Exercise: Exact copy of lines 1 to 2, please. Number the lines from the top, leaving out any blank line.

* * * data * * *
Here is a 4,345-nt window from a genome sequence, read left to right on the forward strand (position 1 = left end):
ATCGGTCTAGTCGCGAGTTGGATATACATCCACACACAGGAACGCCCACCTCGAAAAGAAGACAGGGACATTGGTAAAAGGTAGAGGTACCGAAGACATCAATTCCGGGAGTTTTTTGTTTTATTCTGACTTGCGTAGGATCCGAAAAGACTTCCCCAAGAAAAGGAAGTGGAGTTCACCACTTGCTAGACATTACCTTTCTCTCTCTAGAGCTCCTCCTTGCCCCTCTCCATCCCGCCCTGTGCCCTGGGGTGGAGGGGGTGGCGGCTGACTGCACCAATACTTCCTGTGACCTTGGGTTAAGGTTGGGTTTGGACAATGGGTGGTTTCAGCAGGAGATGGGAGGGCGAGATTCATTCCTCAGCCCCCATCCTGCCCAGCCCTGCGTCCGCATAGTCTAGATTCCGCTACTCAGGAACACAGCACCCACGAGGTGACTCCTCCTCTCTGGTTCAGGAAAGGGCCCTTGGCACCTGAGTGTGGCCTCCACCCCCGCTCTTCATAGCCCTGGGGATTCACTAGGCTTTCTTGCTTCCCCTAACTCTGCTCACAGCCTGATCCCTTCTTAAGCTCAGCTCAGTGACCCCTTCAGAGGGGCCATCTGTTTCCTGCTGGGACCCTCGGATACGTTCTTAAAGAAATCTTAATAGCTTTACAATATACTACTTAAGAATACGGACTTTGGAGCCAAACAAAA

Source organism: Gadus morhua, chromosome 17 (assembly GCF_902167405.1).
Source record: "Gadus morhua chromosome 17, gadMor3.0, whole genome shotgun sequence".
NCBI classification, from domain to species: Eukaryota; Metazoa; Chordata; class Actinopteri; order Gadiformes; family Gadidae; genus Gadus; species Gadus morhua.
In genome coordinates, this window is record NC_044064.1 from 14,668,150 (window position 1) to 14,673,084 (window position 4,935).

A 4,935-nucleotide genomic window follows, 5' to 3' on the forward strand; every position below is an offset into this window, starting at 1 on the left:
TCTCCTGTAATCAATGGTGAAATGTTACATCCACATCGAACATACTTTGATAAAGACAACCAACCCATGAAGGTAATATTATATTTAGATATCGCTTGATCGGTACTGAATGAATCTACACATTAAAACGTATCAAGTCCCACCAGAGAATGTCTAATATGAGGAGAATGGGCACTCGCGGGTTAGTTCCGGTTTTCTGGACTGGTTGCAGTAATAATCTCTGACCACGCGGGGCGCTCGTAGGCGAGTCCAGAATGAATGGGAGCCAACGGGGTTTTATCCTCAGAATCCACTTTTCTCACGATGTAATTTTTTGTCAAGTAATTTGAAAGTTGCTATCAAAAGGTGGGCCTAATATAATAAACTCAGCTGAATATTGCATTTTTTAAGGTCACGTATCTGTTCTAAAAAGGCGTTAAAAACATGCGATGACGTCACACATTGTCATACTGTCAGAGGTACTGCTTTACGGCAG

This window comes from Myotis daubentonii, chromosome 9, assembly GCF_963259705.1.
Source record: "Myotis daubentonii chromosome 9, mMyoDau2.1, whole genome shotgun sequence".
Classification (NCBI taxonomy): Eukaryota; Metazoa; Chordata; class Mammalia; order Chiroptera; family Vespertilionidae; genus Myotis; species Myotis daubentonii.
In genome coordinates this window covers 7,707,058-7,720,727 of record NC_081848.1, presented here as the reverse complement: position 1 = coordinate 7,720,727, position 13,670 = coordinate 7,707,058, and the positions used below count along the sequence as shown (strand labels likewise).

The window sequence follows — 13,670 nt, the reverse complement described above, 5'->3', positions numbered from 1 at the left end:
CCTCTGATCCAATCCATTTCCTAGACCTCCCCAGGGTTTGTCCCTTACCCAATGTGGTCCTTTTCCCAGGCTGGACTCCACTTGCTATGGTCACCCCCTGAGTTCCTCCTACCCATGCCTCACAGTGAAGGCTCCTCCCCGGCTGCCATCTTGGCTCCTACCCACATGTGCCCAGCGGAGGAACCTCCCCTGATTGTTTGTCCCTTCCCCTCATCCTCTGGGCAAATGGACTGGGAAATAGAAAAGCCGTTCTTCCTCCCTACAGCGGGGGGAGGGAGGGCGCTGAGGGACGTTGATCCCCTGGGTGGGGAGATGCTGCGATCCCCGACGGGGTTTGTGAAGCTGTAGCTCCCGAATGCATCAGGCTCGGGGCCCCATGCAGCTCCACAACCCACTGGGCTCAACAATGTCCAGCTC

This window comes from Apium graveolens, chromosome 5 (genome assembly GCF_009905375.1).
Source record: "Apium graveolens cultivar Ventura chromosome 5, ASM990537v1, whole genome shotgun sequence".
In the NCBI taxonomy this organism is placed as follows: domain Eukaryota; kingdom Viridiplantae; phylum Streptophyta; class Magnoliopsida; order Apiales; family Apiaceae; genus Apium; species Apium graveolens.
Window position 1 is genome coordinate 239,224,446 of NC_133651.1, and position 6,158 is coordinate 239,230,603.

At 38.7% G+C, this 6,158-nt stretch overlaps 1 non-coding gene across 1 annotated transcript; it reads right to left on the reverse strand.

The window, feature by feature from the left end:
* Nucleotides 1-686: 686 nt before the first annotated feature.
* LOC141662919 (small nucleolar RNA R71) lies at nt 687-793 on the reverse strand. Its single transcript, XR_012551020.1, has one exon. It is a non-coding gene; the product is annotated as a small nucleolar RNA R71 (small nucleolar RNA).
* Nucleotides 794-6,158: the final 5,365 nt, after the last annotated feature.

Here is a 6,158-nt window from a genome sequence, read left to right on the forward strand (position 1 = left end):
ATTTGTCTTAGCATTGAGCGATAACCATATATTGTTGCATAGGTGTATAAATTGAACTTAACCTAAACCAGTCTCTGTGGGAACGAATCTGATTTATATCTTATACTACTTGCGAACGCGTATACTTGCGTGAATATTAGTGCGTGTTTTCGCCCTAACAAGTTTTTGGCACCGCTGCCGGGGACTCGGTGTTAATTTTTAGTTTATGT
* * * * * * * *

Here is a 4,345-nt window from a genome sequence, read left to right on the forward strand (position 1 = left end):
ATCGGTCTAGTCGCGAGTTGGATATACATCCACACACAGGAACGCCCACCTCGAAAAGAAGACAGGGACATTGGTAAAAGGTAGAGGTACCGAAGACATCAATTCCGGGAGTTTTTTGTTTTATTCTGACTTGCGTAGGATCCGAAAAGACTTCCCCAAGAAAAGGAAGTGGAGTTCACCACTTGCTAGACATTACCTTTCTCTCTCTAGAGCTCCTCCTTGCCCCTCTCCATCCCGCCCTGTGCCCTGGGGTGGAGGGGGTGGCGGCTGACTGCACCAATACTTCCTGTGACCTTGGGTTAAGGTTGGGTTTGGACAATGGGTGGTTTCAGCAGGAGATGGGAGGGCGAGATTCATTCCTCAGCCCCCATCCTGCCCAGCCCTGCGTCCGCATAGTCTAGATTCCGCTACTCAGGAACACAGCACCCACGAGGTGACTCCTCCTCTCTGGTTCAGGAAAGGGCCCTTGGCACCTGAGTGTGGCCTCCACCCCCGCTCTTCATAGCCCTGGGGATTCACTAGGCTTTCTTGCTTCCCCTAACTCTGCTCACAGCCTGATCCCTTCTTAAGCTCAGCTCAGTGACCCCTTCAGAGGGGCCATCTGTTTCCTGCTGGGACCCTCGGATACGTTCTTAAAGAAATCTTAATAGCTTTACAATATACTACTTAAGAATACGGACTTTGGAGCCAAACAAAA